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Understanding Yoga Philosophy

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Understanding Yoga Philosophy

Patanjali Sutra 2.46 Stirha Sukham Asanam

 

The asana practice should be steady and comfortable.
In a perfect asana, performed meditatively and with a sustained current of concentration, the self assumes its perfect form, its integrity being beyond reproach.

Many yoga students are surprised to learn that the extraneous effort they pour into their yoga poses could be keeping their practice from being authentic expressions of the tradition of yoga. 

 

Several contemporary yoga styles and classes are designed to drive students to their maximum physical edge of intensity, sweating it out in hot classes, packed in like sardines and lead through fast flows in competitive studio environments.

 

As a result, many students arrive to yoga class expecting to have to perform for their teacher’s praise and their spot in the “yoga club” by pushing themselves to their breaking point and mistakenly adopting pain, overexertion and risk of injury as constants in their practice. 

 

Flashy yoga poses on social media are all the rage in industry pop culture and the complex poses that are being shared rarely showcase the years of patience in practice and the physical, emotional and mental conditioning that goes into training in extreme athletic endeavors like advanced asana.

When we are unwilling to balance effort and ease in our yoga practice and consciously cultivate the patience necessary to refrain from pushing ourselves into poses our bodies may not be appropriately conditioned for; we run the risk of diluting the tradition to the extent that the practice may not be effective in helping us develop balance in our mobility and strength.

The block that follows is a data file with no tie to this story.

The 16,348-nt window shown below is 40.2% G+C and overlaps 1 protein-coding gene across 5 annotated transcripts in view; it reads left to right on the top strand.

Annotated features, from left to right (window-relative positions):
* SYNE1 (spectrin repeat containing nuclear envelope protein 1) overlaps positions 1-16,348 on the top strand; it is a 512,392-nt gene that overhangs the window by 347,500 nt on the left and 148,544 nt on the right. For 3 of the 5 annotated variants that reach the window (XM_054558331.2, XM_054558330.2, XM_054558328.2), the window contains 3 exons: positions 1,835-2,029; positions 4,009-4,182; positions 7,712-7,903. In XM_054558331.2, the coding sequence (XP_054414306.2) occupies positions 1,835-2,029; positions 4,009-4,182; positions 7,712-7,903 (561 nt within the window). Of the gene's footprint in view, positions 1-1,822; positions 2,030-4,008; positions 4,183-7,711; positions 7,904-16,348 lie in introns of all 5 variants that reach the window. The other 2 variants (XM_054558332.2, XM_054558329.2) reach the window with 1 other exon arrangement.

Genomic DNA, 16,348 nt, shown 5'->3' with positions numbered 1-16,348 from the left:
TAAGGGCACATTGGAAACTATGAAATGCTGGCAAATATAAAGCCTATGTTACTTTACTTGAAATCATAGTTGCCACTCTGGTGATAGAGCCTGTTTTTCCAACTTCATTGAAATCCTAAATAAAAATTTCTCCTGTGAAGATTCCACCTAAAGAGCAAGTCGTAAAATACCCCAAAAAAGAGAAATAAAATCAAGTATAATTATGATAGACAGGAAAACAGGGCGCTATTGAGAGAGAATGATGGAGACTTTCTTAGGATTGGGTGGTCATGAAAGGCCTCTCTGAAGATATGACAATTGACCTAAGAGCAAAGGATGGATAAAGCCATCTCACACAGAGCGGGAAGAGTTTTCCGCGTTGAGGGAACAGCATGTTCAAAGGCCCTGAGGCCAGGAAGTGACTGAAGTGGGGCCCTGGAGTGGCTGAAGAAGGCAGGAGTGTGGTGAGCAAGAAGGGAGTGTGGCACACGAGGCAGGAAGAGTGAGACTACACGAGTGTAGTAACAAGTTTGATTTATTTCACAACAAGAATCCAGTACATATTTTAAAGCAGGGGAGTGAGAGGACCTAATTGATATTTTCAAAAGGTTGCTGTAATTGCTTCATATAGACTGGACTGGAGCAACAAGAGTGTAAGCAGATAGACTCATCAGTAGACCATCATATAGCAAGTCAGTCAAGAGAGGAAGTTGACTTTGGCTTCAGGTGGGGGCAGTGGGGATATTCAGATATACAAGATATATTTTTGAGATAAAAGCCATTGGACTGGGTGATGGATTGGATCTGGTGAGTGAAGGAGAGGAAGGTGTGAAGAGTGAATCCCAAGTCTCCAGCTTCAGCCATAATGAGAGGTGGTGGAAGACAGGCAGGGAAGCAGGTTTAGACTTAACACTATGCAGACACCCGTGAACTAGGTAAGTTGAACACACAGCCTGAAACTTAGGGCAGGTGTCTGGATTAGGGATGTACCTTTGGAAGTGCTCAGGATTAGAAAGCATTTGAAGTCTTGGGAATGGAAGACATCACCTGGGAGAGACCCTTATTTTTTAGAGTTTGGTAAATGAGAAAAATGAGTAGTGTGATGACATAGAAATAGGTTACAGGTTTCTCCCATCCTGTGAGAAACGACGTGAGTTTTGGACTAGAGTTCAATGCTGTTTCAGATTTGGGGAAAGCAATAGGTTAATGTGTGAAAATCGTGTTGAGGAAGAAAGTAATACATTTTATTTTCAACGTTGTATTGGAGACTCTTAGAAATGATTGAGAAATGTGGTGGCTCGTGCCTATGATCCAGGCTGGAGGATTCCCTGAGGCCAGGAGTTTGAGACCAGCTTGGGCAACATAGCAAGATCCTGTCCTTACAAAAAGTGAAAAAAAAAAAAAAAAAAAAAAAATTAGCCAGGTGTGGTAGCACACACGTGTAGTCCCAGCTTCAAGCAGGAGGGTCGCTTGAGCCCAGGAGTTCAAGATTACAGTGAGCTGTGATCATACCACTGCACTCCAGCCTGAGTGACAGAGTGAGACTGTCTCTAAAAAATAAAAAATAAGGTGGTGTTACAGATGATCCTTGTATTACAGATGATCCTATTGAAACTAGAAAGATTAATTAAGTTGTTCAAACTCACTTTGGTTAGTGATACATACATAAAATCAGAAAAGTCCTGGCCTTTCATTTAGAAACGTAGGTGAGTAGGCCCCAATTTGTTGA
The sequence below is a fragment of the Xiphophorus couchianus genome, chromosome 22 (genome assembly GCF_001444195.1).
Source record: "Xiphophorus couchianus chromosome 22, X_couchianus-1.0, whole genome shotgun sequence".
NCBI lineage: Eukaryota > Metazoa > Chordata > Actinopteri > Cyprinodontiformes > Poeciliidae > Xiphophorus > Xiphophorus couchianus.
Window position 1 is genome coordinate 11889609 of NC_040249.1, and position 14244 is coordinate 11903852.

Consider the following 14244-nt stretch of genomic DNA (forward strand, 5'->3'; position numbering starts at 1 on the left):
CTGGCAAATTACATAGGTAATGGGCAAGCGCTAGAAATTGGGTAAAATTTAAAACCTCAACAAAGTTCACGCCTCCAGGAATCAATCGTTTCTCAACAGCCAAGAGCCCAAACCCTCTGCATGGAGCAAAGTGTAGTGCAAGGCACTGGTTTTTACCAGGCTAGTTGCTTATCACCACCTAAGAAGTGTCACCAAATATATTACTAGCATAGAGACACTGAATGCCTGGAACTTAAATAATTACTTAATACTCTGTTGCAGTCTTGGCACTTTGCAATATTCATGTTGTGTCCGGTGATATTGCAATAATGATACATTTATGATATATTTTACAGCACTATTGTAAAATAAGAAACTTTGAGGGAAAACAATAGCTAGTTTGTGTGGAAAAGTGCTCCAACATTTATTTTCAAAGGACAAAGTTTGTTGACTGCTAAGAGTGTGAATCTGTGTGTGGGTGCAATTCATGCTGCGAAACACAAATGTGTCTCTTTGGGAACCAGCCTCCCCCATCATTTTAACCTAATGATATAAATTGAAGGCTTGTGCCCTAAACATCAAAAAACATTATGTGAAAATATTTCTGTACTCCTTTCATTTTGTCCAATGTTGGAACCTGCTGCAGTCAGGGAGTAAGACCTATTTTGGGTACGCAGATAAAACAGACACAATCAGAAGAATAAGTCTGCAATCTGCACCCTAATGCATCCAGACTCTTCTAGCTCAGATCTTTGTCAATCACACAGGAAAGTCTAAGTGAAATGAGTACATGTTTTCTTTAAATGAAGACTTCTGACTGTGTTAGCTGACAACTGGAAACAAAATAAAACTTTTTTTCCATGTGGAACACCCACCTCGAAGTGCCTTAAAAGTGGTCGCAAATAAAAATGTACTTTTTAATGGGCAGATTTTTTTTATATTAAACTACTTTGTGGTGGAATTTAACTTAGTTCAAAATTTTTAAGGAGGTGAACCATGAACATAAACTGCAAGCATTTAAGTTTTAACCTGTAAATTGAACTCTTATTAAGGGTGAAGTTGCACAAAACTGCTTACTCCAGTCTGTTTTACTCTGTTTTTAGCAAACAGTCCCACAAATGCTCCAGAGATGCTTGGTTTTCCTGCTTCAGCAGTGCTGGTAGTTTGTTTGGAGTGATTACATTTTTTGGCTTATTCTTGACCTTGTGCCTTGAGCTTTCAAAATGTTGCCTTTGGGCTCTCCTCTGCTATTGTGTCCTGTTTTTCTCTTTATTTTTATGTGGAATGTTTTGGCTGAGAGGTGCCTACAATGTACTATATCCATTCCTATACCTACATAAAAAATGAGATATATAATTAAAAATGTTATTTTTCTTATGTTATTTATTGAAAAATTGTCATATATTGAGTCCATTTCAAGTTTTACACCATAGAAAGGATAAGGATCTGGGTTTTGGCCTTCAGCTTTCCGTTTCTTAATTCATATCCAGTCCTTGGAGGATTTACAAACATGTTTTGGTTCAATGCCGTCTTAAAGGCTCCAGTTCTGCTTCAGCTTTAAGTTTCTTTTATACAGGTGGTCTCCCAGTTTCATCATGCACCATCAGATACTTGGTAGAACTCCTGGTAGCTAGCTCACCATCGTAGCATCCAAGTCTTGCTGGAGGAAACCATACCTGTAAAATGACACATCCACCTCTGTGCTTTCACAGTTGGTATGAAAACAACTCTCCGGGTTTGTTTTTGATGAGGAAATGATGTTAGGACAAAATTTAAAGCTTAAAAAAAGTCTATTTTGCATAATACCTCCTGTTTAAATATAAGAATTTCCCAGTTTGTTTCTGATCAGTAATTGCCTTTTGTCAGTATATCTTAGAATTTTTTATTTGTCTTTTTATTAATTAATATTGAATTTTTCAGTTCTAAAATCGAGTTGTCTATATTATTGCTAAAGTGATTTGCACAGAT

We may also miss out on the potential to hone our sensory feedback and our ability to intuitively refine our alignment in asana and transcend any self-limiting patterns of moving, thinking and behaving both on and off the mat. 

 

Practicing in this way also propagates the western conditioned idea of “no pain, no gain” and puts you or if you are teaching, your students at risk for injury. 

 

The yoga asana practice becomes stirha-centric, all push and force, when the mind imposes performance expectations on the body and we begin to approach postures as goals, feeling enthused and accomplished if we perform well and deflated and dejected if we do not meet the ability standards we may have knowingly and unknowingly set for ourselves.

 

A heavy and healthy integration of stirha’s gentleness and surrender can soften the strength of our resolve to do cool yoga poses. 

 

Yoga is an expression of who we are rather than some- thing we do. What can you not do in order to be?

 

Settle into a state of being your yoga.

 

Be willing to allow your practice to unfold organically rather than continuing to strain and strive toward asanas as perceived goals. 

 

Be moderate and mindful, self-disciplined, honest and 

 

Be willing to see surrender as an expression of your strength.

 

Remind yourself that the practice of Yoga is an integrative path to wellbeing; uniting our fragmented energies while liberating the mind, body and heart of fear so a healthy inner dialogue and sanctuary where love and trust can be cultivated.

Patanjali Sutra 2.46 Stirha Sukham Asanam

 

The asana practice should be steady and comfortable.

 

Stirha-
firm, compact, strong, steadfast, static, resolute, and courageous
etymologically it arises from the root stha, which means “to stand, to be firm, to take a stand.”
Sukham-
happy, good, joyful, delightful, easy, agreeable, gentle, mild, and virtuous
The literal meaning is “good space,” from the root words su (good) and kha (space).
Asanam- asana, stems from the root as, which suggests
the act of sitting down, abiding, dwelling, inhabiting, being present
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